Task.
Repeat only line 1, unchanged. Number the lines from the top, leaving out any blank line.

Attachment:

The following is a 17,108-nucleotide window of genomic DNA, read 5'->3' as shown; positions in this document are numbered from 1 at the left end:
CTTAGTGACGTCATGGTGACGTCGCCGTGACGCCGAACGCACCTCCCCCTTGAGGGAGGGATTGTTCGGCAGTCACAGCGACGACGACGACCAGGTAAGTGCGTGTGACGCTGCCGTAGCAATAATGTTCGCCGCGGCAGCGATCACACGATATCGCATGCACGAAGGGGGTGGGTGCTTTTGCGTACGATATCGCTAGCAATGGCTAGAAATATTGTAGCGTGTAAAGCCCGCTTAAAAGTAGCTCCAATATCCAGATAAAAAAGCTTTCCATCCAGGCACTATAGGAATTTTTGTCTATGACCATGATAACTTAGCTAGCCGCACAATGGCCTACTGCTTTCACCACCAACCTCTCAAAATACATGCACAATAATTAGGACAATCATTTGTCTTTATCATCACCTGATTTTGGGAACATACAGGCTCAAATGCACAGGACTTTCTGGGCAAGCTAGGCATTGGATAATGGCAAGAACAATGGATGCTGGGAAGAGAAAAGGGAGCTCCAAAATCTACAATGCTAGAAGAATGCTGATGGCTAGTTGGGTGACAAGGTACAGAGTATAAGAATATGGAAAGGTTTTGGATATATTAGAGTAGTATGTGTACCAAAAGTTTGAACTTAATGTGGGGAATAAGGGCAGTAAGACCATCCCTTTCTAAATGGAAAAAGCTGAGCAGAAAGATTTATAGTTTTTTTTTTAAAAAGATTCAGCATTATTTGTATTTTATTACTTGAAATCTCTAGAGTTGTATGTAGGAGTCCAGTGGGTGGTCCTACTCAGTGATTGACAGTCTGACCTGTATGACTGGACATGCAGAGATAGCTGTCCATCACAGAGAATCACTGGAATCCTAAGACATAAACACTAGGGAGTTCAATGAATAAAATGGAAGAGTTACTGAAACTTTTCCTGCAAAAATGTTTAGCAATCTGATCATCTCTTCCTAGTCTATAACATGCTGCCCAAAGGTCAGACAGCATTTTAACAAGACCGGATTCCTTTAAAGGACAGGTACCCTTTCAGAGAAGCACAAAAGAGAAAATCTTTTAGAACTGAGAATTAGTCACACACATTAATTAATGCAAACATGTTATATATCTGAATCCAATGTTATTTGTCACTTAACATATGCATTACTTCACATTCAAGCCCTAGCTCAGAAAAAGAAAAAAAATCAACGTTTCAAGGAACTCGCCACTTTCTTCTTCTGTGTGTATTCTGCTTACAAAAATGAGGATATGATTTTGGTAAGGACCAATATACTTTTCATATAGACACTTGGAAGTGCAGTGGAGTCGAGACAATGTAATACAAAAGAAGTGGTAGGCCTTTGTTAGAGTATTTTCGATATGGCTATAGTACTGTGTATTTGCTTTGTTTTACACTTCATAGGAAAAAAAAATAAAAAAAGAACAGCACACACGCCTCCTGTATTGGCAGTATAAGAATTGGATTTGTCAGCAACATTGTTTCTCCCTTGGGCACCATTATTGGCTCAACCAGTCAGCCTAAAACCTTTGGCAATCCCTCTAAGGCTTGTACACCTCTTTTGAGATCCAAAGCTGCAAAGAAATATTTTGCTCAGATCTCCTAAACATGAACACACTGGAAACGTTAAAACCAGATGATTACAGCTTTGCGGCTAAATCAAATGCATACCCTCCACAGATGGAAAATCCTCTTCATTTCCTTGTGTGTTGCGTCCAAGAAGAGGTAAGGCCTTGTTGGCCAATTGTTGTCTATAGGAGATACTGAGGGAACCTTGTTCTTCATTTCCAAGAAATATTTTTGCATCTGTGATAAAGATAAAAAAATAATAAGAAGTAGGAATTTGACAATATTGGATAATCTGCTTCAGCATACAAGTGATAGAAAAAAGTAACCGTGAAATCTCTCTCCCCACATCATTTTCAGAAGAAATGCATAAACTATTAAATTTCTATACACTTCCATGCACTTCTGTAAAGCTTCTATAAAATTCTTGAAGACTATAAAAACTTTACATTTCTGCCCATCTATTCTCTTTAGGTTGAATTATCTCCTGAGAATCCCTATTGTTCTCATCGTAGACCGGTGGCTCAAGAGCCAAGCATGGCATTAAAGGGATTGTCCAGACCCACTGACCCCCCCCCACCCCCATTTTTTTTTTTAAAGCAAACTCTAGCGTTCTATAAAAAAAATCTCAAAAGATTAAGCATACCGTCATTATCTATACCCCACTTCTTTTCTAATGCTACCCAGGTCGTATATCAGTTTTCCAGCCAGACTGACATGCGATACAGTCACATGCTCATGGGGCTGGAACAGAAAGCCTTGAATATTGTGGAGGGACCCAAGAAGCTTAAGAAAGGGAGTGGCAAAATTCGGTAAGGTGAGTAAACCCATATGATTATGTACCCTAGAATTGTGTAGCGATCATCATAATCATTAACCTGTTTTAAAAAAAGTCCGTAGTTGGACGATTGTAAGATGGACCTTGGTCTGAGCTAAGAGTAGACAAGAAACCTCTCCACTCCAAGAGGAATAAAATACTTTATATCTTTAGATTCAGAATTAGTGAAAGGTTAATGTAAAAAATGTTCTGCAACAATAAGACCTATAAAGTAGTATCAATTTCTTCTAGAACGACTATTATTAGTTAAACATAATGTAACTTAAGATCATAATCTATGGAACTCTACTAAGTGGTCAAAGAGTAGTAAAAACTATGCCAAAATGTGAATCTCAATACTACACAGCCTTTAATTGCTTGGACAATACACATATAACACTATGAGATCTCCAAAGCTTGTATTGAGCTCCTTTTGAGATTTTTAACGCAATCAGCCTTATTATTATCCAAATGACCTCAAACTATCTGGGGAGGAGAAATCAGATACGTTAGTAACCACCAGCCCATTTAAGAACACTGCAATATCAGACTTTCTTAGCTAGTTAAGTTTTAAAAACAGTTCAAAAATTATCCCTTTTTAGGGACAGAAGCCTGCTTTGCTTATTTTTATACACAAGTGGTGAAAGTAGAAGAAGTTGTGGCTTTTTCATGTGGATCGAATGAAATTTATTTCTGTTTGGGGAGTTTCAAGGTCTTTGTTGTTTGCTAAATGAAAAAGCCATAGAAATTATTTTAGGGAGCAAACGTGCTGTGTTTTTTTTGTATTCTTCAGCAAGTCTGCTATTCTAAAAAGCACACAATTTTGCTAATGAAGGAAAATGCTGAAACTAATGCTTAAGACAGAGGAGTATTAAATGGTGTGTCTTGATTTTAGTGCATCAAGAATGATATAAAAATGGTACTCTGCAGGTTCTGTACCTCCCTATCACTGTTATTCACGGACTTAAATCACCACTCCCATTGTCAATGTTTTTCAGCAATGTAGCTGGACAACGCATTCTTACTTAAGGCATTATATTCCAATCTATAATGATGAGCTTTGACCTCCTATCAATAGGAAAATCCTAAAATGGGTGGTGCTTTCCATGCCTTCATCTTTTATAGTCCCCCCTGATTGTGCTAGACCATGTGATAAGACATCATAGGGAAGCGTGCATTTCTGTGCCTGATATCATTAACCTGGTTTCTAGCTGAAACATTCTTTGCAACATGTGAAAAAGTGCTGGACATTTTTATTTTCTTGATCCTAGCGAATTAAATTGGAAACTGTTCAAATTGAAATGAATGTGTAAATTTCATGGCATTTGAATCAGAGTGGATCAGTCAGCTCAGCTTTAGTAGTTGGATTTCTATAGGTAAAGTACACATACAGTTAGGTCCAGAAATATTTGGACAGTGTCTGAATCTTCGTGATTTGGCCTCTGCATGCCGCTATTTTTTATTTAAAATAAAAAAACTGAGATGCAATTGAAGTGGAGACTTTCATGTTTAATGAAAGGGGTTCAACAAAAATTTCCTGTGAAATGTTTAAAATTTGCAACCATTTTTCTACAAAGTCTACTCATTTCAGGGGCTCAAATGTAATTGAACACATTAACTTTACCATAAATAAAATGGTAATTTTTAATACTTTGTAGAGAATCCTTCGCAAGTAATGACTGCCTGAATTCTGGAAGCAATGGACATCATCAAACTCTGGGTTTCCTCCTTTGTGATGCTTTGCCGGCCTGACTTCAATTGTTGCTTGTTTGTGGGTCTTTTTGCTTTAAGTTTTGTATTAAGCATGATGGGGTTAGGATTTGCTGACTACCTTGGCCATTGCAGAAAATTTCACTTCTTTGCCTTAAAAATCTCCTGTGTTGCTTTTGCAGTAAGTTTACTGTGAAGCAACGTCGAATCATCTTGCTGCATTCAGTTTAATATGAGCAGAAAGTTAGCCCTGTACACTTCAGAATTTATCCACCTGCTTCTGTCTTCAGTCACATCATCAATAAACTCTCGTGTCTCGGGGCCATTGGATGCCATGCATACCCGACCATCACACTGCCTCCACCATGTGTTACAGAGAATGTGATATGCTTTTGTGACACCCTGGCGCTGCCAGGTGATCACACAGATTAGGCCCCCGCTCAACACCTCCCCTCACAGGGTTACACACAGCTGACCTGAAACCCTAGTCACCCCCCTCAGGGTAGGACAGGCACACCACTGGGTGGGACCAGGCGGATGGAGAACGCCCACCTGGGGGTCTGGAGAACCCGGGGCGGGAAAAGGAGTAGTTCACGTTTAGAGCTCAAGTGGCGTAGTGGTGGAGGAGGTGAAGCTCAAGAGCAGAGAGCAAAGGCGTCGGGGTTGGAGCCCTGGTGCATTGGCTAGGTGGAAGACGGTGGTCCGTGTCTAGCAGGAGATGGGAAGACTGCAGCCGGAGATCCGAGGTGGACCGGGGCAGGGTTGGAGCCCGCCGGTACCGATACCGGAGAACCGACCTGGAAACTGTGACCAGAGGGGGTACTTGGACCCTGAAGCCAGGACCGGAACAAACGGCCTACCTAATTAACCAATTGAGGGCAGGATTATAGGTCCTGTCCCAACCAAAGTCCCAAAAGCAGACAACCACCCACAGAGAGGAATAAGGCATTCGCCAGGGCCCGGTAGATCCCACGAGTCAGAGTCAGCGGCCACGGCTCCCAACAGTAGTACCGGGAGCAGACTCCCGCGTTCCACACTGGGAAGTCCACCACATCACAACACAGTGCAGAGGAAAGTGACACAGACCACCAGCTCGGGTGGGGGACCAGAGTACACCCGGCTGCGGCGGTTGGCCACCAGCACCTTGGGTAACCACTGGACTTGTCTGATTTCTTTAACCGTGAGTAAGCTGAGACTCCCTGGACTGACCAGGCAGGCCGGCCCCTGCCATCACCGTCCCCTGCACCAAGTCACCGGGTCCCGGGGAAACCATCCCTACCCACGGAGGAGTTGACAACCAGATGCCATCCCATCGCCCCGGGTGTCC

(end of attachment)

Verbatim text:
The following is a 17,108-nucleotide window of genomic DNA, read 5'->3' as shown; positions in this document are numbered from 1 at the left end: